The way in which we approach healthcare is constantly evolving thanks to new applications of technology to the medical industry. Find out some of the most impressive developments that are expected to gain traction in 2017.
There is hope that blood tests will become one of the major forms of cancer diagnosis in the near future. Researchers from China, the US and a number of other countries are developing new, general-purpose tests to detect almost any form of cancer, a process could make it easier to detect the disease early on with minimal invasiveness. There is also the potential for medication to be prescribed in line with the specific DNA mutation.
Augmented reality for the vision impaired
Developed by an Australian start-up, Aipoly is a brand-new app designed to assist those with vision impairments. The user points the smartphone’s camera towards an area, and a special algorithm is able to identify any objects displayed on the screen in real time. This specialised form of artificial intelligence is being further developed to recognise more complex environments and describe objects in relation to one another, such as “this is a monkey holding a banana”.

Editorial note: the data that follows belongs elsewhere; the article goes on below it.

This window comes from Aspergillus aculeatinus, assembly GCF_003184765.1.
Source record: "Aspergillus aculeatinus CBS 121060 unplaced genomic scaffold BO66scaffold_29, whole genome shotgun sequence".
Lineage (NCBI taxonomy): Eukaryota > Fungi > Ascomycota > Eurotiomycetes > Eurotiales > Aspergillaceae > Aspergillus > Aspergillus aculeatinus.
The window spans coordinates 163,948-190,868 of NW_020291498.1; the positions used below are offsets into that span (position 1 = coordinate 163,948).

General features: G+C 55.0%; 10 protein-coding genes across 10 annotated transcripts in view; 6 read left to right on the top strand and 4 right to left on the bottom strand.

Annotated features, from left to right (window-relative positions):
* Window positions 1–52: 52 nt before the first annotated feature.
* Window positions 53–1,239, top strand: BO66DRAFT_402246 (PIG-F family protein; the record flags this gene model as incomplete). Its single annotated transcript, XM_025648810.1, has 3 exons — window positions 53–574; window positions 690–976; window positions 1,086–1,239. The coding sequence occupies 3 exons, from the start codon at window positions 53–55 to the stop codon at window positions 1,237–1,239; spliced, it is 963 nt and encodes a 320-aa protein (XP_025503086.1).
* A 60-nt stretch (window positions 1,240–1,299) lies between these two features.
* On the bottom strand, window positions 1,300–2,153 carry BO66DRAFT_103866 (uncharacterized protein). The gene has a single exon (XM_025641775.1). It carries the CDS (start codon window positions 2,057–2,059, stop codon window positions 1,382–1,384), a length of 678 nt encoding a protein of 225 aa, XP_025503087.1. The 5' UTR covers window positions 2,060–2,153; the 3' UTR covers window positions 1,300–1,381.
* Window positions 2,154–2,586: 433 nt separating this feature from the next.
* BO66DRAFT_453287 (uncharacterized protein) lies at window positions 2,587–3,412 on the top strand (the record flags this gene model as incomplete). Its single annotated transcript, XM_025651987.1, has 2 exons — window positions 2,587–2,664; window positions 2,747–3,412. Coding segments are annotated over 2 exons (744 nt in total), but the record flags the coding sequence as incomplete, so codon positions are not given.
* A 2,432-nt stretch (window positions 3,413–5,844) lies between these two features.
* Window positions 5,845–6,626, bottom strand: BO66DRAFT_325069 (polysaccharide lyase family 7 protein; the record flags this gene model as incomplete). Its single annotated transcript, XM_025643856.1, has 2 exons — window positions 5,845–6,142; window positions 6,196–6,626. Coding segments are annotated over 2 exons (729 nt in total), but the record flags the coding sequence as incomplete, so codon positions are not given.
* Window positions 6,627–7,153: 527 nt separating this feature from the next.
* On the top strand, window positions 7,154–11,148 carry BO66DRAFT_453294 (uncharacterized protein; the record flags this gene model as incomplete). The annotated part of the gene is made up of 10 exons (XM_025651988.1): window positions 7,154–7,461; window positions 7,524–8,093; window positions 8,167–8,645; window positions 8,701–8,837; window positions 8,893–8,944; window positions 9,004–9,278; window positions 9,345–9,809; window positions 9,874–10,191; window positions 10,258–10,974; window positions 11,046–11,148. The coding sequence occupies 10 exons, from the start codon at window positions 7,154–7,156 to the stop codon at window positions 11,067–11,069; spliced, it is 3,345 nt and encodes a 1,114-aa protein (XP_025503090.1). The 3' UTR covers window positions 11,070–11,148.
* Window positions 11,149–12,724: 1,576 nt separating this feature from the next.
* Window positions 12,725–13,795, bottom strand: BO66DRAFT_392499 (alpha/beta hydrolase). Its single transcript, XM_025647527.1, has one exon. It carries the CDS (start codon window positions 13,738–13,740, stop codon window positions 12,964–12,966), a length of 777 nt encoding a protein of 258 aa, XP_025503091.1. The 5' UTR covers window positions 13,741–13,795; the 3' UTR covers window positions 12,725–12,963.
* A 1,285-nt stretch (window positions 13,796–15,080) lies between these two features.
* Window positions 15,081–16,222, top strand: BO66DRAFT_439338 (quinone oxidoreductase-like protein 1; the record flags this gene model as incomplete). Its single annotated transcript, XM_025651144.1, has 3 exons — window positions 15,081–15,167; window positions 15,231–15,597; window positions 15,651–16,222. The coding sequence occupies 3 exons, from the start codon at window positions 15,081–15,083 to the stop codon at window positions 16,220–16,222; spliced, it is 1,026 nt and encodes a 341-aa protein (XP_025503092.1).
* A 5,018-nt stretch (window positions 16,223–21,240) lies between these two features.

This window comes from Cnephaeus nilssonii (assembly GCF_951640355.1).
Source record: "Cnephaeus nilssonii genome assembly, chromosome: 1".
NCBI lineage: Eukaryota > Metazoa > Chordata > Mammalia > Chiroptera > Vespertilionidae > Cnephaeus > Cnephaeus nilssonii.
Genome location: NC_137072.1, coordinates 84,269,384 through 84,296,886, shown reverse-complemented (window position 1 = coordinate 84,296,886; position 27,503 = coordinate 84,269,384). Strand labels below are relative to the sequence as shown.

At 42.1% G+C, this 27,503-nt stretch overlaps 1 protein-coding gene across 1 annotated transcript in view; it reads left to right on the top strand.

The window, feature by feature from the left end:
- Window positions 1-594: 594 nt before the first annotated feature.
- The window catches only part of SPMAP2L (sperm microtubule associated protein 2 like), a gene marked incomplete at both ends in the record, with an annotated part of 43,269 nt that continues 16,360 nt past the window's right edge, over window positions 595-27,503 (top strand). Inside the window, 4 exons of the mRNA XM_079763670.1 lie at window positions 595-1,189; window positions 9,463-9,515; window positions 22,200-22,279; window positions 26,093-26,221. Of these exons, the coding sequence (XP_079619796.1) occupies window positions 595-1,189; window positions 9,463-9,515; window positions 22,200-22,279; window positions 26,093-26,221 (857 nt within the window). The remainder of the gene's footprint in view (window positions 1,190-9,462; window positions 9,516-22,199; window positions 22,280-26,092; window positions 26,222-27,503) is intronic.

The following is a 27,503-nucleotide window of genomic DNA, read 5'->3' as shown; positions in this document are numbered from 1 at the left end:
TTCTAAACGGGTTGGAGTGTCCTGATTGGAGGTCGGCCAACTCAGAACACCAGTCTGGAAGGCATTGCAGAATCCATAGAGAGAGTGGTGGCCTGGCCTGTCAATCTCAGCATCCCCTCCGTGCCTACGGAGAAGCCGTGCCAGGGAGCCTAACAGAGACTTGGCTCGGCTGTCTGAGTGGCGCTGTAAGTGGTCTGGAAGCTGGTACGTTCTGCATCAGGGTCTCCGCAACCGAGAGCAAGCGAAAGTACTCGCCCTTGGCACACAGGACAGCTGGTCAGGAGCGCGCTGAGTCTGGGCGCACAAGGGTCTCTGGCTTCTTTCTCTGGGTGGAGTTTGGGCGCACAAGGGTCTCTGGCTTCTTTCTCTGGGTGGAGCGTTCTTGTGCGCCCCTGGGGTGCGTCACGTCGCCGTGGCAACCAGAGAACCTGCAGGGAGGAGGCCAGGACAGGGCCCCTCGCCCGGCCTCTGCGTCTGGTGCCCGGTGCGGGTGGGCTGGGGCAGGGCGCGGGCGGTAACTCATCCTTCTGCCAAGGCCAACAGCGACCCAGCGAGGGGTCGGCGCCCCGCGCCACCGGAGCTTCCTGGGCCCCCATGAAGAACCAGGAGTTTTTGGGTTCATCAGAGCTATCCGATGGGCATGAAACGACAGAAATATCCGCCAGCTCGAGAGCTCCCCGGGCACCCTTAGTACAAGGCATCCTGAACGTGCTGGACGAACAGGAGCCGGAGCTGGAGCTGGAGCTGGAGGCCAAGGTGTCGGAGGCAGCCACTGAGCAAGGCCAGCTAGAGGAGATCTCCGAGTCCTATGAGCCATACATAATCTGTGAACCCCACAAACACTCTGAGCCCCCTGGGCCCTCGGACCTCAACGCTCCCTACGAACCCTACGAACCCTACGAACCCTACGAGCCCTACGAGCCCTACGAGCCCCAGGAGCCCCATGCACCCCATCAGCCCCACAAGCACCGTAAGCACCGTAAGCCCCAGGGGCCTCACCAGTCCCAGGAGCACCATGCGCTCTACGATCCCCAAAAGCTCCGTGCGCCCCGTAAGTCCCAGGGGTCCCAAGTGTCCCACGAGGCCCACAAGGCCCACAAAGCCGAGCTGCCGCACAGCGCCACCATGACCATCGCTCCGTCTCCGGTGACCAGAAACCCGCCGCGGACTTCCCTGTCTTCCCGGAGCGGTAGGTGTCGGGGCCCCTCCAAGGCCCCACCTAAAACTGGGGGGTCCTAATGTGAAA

For those with conditions like Cerebral Palsy and Parkinson’s, simple tasks like lifting a spoon can be highly difficult. To aid these individuals, Verily has developed a motorised spoon that automatically counterbalances unintentional movements and allows those with limited arm or hand mobility to keep their cutlery level. A strap attaches to the hand of the user, and the battery is rechargeable for future use.
Lighting up tumours
Tumour removal can be a tricky process, as it can difficult to distinguish cancerous tissue from the healthy tissue around it. This is especially dangerous when operating on the brain. University of Pennsylvania medical researchers have come up with a solution to this issue by using fluorescent contrast agents to identify cancerous tissues during surgery, causing tumours to glow so that surgeons can easily spot them.
Smartphone cancer detection
The L Card is almost too astonishing to believe in, so it’s no wonder the students who created it have won $100k in an entrepreneurial competition. The group of individuals from MIT and Harvard designed the postage stamp-sized device to detect lung cancer from a single breath. Lung cancer can be indicated by certain gases in the breath, which the L card can identify and communicate to an accompanying smartphone app.